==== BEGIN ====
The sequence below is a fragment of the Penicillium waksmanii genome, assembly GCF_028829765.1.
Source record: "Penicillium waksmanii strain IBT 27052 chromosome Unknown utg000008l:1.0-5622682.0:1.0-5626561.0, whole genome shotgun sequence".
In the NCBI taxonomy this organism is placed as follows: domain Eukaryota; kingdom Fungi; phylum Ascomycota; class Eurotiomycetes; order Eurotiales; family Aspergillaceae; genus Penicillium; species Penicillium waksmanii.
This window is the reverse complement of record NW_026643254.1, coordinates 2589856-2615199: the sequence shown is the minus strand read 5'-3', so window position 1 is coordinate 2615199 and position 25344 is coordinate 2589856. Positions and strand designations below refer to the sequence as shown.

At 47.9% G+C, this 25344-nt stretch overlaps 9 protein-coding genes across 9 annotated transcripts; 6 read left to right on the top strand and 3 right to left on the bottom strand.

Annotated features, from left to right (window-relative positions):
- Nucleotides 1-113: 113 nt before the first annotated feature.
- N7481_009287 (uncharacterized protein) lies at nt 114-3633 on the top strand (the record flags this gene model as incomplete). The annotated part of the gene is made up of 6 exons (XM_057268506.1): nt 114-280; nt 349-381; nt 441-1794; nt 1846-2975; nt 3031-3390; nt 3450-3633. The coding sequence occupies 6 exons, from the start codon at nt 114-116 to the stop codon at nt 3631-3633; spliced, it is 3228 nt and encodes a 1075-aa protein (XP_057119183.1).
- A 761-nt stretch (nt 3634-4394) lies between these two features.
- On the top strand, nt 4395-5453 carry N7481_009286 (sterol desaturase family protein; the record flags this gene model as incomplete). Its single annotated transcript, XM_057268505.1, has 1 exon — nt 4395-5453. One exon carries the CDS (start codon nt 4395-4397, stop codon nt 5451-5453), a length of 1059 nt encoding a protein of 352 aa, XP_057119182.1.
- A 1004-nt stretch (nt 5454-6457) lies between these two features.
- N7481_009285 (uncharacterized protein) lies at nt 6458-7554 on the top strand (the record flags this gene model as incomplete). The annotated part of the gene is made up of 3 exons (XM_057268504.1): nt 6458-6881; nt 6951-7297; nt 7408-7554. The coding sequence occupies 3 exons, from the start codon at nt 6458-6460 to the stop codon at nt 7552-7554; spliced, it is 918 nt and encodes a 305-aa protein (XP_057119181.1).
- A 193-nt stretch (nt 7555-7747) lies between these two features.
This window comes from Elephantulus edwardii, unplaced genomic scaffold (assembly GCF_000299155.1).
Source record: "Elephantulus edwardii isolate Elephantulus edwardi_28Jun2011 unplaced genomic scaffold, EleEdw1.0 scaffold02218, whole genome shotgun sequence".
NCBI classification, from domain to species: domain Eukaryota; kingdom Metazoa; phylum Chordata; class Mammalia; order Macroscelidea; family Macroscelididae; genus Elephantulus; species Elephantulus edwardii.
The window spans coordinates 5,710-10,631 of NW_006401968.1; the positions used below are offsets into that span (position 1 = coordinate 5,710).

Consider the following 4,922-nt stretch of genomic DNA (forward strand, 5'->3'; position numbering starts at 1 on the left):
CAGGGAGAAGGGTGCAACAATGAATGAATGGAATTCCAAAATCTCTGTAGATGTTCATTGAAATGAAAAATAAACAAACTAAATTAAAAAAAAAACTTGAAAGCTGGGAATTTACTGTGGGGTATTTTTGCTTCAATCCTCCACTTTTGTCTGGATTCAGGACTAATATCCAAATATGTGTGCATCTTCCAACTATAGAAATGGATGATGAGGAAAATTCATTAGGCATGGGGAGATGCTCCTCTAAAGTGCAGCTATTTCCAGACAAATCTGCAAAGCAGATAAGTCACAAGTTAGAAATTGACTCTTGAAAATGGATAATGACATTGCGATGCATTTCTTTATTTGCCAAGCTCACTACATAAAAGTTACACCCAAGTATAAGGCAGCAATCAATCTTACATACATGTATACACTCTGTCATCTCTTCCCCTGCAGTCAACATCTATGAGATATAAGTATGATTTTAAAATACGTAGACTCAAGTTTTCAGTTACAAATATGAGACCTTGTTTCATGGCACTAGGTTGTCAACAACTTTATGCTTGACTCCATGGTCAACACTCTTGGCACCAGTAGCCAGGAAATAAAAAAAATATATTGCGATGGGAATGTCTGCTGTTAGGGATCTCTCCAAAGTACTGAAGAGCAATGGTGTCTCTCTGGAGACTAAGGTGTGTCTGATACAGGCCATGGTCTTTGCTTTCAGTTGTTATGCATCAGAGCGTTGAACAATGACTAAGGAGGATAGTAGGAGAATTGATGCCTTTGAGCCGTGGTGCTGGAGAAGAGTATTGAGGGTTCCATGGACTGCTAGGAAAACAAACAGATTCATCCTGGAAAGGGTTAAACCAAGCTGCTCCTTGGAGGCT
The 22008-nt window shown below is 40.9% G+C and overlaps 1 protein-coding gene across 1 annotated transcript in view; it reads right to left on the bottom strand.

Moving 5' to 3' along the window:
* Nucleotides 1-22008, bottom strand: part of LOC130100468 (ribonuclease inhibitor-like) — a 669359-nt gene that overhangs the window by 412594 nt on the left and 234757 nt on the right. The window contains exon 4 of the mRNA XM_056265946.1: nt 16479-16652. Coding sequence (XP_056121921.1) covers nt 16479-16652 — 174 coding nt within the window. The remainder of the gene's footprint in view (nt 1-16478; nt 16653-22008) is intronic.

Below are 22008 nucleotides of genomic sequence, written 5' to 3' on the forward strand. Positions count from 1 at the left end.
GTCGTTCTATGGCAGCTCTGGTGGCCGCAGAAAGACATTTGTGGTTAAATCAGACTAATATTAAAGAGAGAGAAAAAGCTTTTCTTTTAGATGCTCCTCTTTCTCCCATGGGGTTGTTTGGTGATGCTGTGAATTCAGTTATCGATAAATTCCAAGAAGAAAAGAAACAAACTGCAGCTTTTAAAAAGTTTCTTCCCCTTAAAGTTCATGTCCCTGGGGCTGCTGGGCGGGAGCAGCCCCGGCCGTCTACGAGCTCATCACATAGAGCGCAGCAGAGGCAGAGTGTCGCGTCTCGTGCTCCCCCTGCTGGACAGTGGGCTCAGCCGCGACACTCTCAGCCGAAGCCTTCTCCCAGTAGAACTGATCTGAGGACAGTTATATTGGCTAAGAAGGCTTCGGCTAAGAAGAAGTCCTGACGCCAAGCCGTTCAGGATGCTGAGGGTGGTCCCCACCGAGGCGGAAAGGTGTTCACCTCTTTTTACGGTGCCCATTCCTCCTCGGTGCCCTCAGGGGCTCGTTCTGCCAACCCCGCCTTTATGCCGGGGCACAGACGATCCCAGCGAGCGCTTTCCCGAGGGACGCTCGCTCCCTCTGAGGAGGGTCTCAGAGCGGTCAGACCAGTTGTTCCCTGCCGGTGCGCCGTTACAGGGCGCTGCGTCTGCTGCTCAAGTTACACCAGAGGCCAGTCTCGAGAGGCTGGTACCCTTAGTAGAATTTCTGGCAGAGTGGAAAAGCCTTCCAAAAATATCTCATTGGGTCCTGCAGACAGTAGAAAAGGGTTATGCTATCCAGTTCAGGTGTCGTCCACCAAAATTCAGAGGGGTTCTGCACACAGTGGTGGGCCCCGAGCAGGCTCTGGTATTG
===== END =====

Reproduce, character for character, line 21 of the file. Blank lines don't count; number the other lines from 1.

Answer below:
Moving 5' to 3' along the window: